Anglers, hunters and shooters have increased their payment to play.
Individuals and groups opposed to the so-called "blood sports" like to point out the reduced number of participants in these outdoors pursuits, but anglers and hunters are willing to pay increased prices to enjoy their outings. Recently released figures from the National Sporting Goods Association show just how much more these outdoors addicts shell out to fund their fun.
Exercise equipment tops all sales, with more than a half billion spent on gear. Golf ranks second, with more than a third of a billion spent on duffer duds, but expenditures in both the hunting and firearms and the fishing tackle categories showed a 6 percent increase in sales from 2004 to 2005 and a combined increased payout of more than a half billion dollars for guns, rods, reels and related gear last year.
Handgun sales, at 8.5 percent, showed the greatest gain, even outdistancing hunting footwear for individual items.
Exercise gear tops all sales at $5.2 billion, but total sales of $3.3 billion for hunting gear in the United States ranked third, slightly behind golf at $3.4 billion.
Whether angler-hunter numbers decline, flatten or slightly increase in various areas across the country, those outdoors participants pay more for their toys and enjoy the narrowest season openers, time to get out and participate in their chosen sports.
Shooters at West Falls Conservation Society now have more room to roam on their range on club grounds.
Thanks to a $2,500 grant from the Friends of NRA, WFCS members put together a range improvement project in late September. Jack Bouquin, Mark Nuernberger, Mark Miller, John Marlow and others worked with a subcontractor to install more than 700 feet of drain tile around 50- and 100-yard ranges.
Marlow noted that after relocating trees and shrubs, opened areas allow for setting up 25- and 50-yard targets on the 50-yard range and 75- and 100-yard target practice and competitions.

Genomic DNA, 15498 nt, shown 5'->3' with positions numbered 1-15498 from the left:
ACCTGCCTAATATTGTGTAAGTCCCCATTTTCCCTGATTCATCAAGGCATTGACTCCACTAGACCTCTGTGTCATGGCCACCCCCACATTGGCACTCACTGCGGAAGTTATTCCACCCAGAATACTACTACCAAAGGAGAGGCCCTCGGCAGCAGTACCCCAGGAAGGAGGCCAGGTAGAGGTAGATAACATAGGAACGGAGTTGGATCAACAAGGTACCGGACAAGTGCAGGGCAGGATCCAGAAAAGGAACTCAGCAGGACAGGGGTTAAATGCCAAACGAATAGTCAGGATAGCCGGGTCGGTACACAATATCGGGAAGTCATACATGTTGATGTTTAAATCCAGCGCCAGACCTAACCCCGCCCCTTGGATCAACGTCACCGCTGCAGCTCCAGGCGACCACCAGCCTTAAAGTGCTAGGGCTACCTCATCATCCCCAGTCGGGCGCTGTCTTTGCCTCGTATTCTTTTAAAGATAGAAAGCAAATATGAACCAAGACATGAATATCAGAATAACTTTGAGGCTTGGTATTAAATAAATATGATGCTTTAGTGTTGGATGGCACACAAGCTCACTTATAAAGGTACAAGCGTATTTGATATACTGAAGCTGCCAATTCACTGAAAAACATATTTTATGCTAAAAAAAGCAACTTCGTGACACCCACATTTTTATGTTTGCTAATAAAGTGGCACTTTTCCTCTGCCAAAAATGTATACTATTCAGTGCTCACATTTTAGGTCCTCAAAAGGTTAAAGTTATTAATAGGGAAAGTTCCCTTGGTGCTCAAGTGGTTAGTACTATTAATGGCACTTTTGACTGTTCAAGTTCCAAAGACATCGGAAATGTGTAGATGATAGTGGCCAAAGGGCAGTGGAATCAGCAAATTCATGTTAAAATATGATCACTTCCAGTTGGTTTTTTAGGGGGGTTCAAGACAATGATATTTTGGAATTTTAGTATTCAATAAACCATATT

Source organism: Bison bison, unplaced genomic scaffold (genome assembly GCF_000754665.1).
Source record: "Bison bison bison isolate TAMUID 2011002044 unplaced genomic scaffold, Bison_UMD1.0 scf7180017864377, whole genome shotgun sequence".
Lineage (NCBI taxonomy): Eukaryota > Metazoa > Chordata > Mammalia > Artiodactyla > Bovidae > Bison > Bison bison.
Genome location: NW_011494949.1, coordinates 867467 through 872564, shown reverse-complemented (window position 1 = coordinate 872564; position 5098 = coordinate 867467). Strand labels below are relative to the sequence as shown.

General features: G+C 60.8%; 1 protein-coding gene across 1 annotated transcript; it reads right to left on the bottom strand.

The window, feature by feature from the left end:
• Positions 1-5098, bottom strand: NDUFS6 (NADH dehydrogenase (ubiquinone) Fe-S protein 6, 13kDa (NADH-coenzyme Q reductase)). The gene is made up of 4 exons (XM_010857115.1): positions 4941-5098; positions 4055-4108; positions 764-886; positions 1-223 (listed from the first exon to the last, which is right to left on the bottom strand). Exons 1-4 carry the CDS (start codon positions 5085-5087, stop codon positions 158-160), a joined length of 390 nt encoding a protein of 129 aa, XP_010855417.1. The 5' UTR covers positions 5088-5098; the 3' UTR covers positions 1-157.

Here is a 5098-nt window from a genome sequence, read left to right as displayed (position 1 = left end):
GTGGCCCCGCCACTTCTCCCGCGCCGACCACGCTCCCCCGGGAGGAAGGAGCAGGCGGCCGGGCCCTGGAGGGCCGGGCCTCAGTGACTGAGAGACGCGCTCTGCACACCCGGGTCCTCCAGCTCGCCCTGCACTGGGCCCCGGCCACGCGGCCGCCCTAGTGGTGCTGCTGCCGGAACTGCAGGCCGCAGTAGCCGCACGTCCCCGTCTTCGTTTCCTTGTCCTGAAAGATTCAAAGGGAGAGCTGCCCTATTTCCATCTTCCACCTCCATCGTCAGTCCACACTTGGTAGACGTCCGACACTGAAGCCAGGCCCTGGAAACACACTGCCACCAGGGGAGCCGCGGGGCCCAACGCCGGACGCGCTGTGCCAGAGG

A Teen Shooting Academy at Hamburg Rod & Gun Club finished its fifth week of instruction and three shooters have emerged with some sharp shooting scores.
Fifteen-year-olds Connor Hillery and Ryan Perrello did well on the trap range with instructor Don Lombardo. Hillery's best so far has been 23 for 25; Perrello broke 22 of 25.
Mike McShane, 17, with instruction from Steve Aldstadt, logged a top score of 89 out of 100 for the 50-foot range.
To learn more about shooting instruction opportunities, call Bob Church (592-7211).
Passing to fishing ports
Starting on Jan. 8, air travelers to Canada must have a valid, current passport. The U.S. Intelligence Reform and Terrorism Prevention Act of 2004 set that date for all passengers flying back to the U.S. from Canada, the Caribbean, Bermuda, Panama and Mexico.
Ice anglers headed to Lake Simcoe by car can still use a birth certificate or driver's license to bring home their buckets of perch. U.S. drivers returning home from Canada may have to obtain a passport by January 2008, but that requirement may be delayed.
For now, spring and summer fishing flights and fall hunt outings into Canada call for a passport for the return trip into the U.S. A processing fee of $97 does not include a photograph. To ensure those outdoors trips won't be delayed or canceled, drop by a U.S. Post Office or check online for an application: http://travel.state.gov/passport.